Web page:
Although seeing "Touching the Void", a real life story, it’s clear that you don't have to be religious to endure and overcome impossible obstacles. Mindset is powerful, regardless of where it comes from.


Link Posted: 12/3/2007 1:37:30 PM EDT

Originally Posted By R_S:

Originally Posted By Rodent:
Religious people tended to fare better than average, and it didn't matter which religion.


I read an account from a North Korean lady who had been in a North Korean prison camp that the Christians in these camps would often endure the most torture and never give in. After her escape from North Korea, she became Christian out of admiration for their true belief.

Although seeing "Touching the Void", a real life story, it’s clear that you don't have to be religious to endure and overcome impossible obstacles. Mindset is powerful, regardless of where it comes from.


Agnes Keith's conclusion was that people do best in adversity if they are working for something "outside" themselves. For most of the women in her prison camp that meant husbands, but since their husbands were either dead or incarcerated elsewhere, they felt "incomplete". Those who believed in a god or gods still felt "complete" because their gods couldn't die or become separated from them. (She explained it better than I just did, but that's the gist of it.)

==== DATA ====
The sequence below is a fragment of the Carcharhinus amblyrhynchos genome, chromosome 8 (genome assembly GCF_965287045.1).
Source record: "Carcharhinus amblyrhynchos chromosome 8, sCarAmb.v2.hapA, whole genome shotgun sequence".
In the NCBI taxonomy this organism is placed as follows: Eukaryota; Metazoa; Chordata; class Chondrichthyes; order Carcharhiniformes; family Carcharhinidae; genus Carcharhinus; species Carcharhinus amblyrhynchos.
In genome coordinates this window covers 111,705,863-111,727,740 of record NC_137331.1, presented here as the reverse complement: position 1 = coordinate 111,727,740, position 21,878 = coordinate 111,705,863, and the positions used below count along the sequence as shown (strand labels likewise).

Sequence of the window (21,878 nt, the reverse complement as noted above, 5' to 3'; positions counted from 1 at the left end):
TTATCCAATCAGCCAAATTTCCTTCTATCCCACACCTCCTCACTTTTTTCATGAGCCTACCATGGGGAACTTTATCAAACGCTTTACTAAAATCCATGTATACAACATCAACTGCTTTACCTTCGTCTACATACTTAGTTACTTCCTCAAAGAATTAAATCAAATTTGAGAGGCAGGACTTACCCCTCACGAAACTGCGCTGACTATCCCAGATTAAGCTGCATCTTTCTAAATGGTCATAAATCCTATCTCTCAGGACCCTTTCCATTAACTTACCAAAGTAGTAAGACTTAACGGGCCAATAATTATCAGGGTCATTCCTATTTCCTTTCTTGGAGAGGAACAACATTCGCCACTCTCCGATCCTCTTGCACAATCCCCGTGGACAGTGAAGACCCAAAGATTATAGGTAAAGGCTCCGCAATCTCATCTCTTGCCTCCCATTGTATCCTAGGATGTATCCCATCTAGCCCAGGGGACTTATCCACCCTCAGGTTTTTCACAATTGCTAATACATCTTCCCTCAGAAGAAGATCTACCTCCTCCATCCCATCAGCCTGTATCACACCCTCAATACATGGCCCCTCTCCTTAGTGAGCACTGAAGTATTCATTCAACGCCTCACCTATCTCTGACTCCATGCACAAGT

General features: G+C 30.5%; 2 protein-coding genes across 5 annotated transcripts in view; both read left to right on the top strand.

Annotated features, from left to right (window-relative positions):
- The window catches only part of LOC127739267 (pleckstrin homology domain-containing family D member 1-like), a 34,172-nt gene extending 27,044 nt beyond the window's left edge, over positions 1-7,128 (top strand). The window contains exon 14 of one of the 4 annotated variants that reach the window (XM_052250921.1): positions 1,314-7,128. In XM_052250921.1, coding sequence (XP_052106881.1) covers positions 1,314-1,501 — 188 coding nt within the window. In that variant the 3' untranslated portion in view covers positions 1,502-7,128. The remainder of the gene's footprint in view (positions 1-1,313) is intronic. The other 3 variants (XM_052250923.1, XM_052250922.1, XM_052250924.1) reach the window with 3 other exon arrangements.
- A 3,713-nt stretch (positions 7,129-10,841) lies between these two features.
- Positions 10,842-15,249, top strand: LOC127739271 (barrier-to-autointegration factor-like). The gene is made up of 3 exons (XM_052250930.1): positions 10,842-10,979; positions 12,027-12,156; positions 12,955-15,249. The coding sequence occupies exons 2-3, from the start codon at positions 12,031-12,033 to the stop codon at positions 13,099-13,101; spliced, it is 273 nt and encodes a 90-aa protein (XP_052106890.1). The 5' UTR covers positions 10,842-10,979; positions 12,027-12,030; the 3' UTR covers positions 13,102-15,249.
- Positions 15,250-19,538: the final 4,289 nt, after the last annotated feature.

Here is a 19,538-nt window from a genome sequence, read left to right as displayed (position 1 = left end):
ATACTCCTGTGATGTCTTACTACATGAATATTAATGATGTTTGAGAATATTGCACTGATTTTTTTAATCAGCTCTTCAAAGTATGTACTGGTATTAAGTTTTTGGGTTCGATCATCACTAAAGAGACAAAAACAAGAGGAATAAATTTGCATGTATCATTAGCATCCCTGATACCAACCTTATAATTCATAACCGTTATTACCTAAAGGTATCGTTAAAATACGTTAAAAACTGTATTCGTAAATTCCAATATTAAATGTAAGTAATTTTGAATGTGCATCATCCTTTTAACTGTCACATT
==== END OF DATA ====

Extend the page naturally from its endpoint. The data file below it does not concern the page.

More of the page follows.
Link Posted: 12/3/2007 2:07:16 PM EDT
It has been stated here before and yet is still oft ignored, there is a spiritual side that will need to be fed as well for long term survival.

As a man you are composed of three parts, physical/mental/spiritual, we tend to focus on the physical as that is where we first feel the need, food/shelter/air. A while later it will be mental, then further down the road it will be spiritual.

But I digress, these books that have been recommended can say it better than I can in a couple of sentences.
Link Posted: 12/3/2007 4:22:58 PM EDT
Best read I could recommend would be "Aquariums of PyongYong" a story about a Japanese family fooled into moving back to North Korea (because they shared some heritage) and then slowly being transitioned to a torturous life in the NK Prison Camps (some of the worst in the world) best advice. . . learn how to breed rats, will keep you alive and provide family with everything you could want in a prison camp

Great read for anyone interested.
Link Posted: 12/3/2007 8:10:18 PM EDT

Originally Posted By glockluv:
learn how to breed rats, will keep you alive and provide family with everything you could want in a prison camp

How so? Breed rats for food - what do you feed them? Make yourself a pair of ratskin mocasins?

Don't mean to be a smartass, just wondering how breeding rats is possible, and then what the benefit is?
Link Posted: 12/3/2007 11:23:22 PM EDT

Originally Posted By Caliburn:

Originally Posted By glockluv:
learn how to breed rats, will keep you alive and provide family with everything you could want in a prison camp

How so? Breed rats for food - what do you feed them? Make yourself a pair of ratskin mocasins?

Don't mean to be a smartass, just wondering how breeding rats is possible, and then what the benefit is?


The rat meat you eat beats the rat meat you don't.